Samatha (or ???) Vipassana

The question whether to practise samatha or vipassana comes up again and again.

 In the early days of the Burmese Vipassana movement long debates were waged on which approach would be the correct one (samatha || vipassana, that is).

This question seems like a non-question. The Buddhas emphasis on the importance on samatha is clear while his whole teaching revolves around insight or ‘knowing and seeing’ as it was coined in the early days of his teaching.

So, being a joint vehicle, both the serious Buddhist concentration meditator and the enthusiastic vipassana meditator will meet at the same place in their meditation eventually – albeit from different routes.

However, while the uniqueness of the vipassana method is based on the simple fact that its discovery and explanation is only found in a Buddha-originating context – the attempt to develop strong insight without necessary groundwork in samatha meditation will simply prolong the journey (let alone what a lack in virtue might do in this regard…)

Below an excerpt from a recent chat which came across a similar topic and might shed some ideas on this subject:

kalyanamitta: … and these aggregates are still just concepts
 me: exactly…they are
  that is why also the jhana are, in fact, inferior
  to any vipassana insight
  everything else keep syou in the realm of rebirth…which
 kalyanamitta: really?
me: in other words means…it leaves you with nothing
 kalyanamitta: the buddha used jhana to see the three true knowledges, no?
 me: because, even if you were Warren Buffet and owned the planet…in 2 billion years from now, it would be nothing more than adream
 kalyanamitta: how is that different.
  ?
 me: he did not realize nibbana because of the jhanas
  he realized nibbana because of the 4 noble truth..which was his way of doing vipassana
 kalyanamitta: no, i know, but he used them to make his mind workable etc…
 me: but of course he prepared himself using the jhanas
  it is easier with strong concentration…vipassanas view will be sharp and crisp right away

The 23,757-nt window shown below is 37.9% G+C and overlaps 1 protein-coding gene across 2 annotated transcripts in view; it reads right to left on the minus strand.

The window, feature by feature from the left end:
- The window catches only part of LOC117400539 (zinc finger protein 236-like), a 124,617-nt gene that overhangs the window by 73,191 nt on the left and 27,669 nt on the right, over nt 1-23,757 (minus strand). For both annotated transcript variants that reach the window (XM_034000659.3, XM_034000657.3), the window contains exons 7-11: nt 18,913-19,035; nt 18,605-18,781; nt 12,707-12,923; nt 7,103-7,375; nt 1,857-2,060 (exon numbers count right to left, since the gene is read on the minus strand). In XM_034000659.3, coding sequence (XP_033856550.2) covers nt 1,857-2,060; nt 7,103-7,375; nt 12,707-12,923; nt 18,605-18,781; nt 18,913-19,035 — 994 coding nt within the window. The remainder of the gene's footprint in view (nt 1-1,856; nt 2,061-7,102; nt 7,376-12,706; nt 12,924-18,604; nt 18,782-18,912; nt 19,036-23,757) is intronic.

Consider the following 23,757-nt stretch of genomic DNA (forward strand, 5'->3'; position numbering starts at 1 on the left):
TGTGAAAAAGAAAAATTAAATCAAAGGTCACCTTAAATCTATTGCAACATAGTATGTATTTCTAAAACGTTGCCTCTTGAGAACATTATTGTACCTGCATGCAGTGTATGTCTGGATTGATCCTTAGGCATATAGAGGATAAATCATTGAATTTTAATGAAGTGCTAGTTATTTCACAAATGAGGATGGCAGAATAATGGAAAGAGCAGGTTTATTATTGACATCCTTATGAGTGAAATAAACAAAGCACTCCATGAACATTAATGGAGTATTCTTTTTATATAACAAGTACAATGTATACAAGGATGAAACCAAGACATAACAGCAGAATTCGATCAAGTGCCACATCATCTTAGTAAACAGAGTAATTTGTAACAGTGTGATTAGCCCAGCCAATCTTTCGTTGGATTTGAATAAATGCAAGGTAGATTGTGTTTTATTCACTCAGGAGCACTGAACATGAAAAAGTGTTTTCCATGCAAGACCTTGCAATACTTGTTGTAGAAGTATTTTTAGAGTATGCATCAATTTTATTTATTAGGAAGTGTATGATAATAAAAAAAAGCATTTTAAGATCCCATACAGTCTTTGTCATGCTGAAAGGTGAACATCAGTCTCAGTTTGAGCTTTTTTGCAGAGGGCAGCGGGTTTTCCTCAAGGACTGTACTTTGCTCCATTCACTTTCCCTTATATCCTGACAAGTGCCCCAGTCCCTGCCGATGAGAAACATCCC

kalyanamitta: so, if my mind were to get the fourth jhana i could see the same things?
 me: yes….he did
  no
  not necessarily
kalyanamitta: why not?
  he said, jhanas then three true knowledges
 me: if you are in the 4th jhana, your concentration is pretty darn sharp…but you need to archieve a feat of insight
 kalyanamitta: it sounded progressive
 me: yes, and it is
  but not conditioned
  not this causes that
  but this is a support for that
 kalyanamitta: yeah, he directed his mind to the three true knowledges
 me: exactly
  you got it
  that is the critical thing there
 kalyanamitta: so, why can’t we do that?
 me: we do
  actually that is what you do
 kalyanamitta: why do we have to label everything?
 me: in each moment, where you note a thought, or sound
  you direct your direct knowledge to suffering
  to the five groups of grasping
kalyanamitta: i don’t get it.
 me: okay,
  let me try
  you know the 5 groups, right?
 kalyanamitta: cause i don’t see my past lives or kamma or four noble truths
  when i see my leg hurts and note it lol
me: okay, just one sec here
  lets take the leg
 kalyanamitta: yes, form feelings perception mental formations and consciousness
 me: but do you know what they mean
  apply them on the moment when you feel your leg hurts
  where are your 5 groups there?
 kalyanamitta: sure.
  it all happens so fast
i know that there is form, or a mind made form, and that there is feeling, and then it is perceived, and then a thought occurs and then i’m consciouss about all this
  that’s all i got
  lol
 me: okay, let me help you
  and this is just a sample
  to show you that this is suffering we do observe in this little vipassana exercise, which actually is not little but the application of direct knowledge itself
so, there is the leg, which in reality is some tangible object
  we dont know that it is a leg
  there is something tangible
  then a feeling, lets say a painful
  then a perception, a numb, deep rudimentary mental perception of “the leg”
  that is perception.
kalyanamitta: ok
 me: then comes sankhara, which is the “imagination” of it, the “putting it into perspective”
  the next layer (like the OSI model, you know, of communication) [http://en.wikipedia.org/wiki/OSI_model]
 kalyanamitta: mental proliferation or fabrication
  which layer 1-7?
 me: this adds the relationship to it, like “there is my leg, beneath me, below..”
  🙂
 kalyanamitta: 🙂
 me: we have only layer 1-5
kalyanamitta: lol
  indeed
 me: and all of this is nested in consciousness, which in pali just means “the knowing”
  so these 5 are just categorizations
 kalyanamitta: yeah
 me: the Buddha used for us to capture and better understand what quickly occurs in split seconds in each moment
  that is where he directed his attention to